Experimental AIDS vaccine shows promise in monkey trial
Johnson & Johnson’s experimental AIDS vaccine protected half the monkeys who received it in a study, boosting confidence in the possibility for a shot that would stop the world’s deadliest infectious disease in humans.
The vaccine protected six out of 12 animals who received it from becoming infected with the monkey version of HIV, according to findings published Thursday in the journal Science. J& J has started the first human trials of an AIDS vaccine since 2009 among 400 volunteers in the US, Thailand, South Africa, Rwanda and Uganda, and expects results next year.
Efforts to develop a preventive AIDS vaccine have repeatedly foundered against a virus that has proved a wily foe. Only four vaccines have made it as far as human studies, and only one showed any hint of working. Drug companies have avoided HIV vaccine trials ever since a shot backed by Merck & Co. appeared to increase the risk that participants would contract the virus.
“We think that there is a very good chance that we’ll show efficacy,” Paul Stoffels, J& J’s chief scientific officer, said by phone. “Of course, all to be proven, but the stars are aligned here that we will see something in humans.”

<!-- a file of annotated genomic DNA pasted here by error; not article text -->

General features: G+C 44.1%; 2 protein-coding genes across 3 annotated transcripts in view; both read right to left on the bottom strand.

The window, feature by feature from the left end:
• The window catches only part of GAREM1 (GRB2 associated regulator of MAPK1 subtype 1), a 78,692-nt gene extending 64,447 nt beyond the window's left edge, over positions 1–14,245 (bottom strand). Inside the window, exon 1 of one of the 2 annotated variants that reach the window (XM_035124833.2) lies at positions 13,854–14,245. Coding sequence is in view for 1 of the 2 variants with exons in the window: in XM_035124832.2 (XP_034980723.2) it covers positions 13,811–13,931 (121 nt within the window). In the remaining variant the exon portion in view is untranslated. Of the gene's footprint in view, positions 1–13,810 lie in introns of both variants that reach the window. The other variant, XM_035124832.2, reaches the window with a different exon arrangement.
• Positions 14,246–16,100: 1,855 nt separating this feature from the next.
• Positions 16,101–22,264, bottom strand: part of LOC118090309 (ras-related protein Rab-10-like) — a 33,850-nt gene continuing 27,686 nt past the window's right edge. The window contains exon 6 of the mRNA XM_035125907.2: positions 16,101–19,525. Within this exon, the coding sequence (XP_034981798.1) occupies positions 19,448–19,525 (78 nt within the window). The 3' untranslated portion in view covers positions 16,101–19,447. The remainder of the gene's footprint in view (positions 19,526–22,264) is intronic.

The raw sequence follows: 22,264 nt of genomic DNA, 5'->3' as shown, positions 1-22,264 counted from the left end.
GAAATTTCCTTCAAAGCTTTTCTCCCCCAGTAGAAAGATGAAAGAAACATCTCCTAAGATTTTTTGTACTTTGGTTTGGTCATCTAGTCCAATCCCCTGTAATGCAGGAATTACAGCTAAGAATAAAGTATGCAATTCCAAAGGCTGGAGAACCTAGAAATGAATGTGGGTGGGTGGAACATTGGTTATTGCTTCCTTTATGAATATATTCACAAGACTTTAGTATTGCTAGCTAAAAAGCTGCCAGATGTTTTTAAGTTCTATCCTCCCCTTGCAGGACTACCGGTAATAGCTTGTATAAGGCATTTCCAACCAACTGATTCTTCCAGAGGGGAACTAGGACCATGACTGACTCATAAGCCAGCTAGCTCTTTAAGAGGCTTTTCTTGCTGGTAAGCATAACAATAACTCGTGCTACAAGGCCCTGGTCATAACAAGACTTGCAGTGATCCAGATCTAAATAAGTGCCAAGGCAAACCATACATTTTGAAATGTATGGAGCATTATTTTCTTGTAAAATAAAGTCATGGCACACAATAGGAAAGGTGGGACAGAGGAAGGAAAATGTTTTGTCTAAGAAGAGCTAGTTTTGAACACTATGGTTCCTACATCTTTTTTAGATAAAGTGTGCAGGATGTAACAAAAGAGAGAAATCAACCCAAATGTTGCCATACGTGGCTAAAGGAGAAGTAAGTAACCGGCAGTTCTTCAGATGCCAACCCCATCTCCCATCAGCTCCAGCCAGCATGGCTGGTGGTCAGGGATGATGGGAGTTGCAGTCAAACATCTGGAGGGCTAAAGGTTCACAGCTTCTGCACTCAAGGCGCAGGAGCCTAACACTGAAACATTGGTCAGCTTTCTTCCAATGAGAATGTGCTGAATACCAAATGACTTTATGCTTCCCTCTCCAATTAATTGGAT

The current trial tests whether the vaccine is safe and generates an immune response. If results are positive, J& J will progress to a large study aimed at proving the vaccine can protect people, which may have results by 2020, Stoffels said.
The vaccine consists of two parts: a cold-causing virus that smuggles three HIV proteins into the body, priming the immune system to generate antibodies. That’s followed by a booster consisting of a purified HIV protein that enhances the response.
Scientists from the Beth Israel Deaconess Medical Center in Boston vaccinated 12 monkeys with the so-called prime-boost vaccine, a further 12 with just the prime vaccine, and eight with sham inoculations. They then gave the monkeys six doses of monkey-HIV that were each 100 times more infectious than what humans are typically exposed to.
Among the animals that got the prime-boost vaccine, six remained HIV-free, as did two that only received the prime. The monkeys that received a placebo were all infected. To prove the point, the researchers took blood from the protected monkeys and gave it to new monkeys to see whether they would become infected — they didn’t.
“There’s more reason to be optimistic now than ever before, but we still have a long ways to go,” said Dan Barouch, a professor of medicine at Harvard Medical School who led the study. “Over the course of the HIV epidemic there have only been four concepts that have been tested in humans. We need more shots on goal.”
More than 35 million people are living with HIV and more than 2 million people were newly infected in 2013, according to the Joint United Nations Programme on HIV/AIDS, or UNAIDS. While the number of AIDS-related deaths has been dropping for years, finding a vaccine remains key to ending the epidemic.
“Curing HIV is not an option for the moment because of the complexity of the biology,” Stoffels said. “We think that the only solution is HIV vaccines to prevent people getting infected.”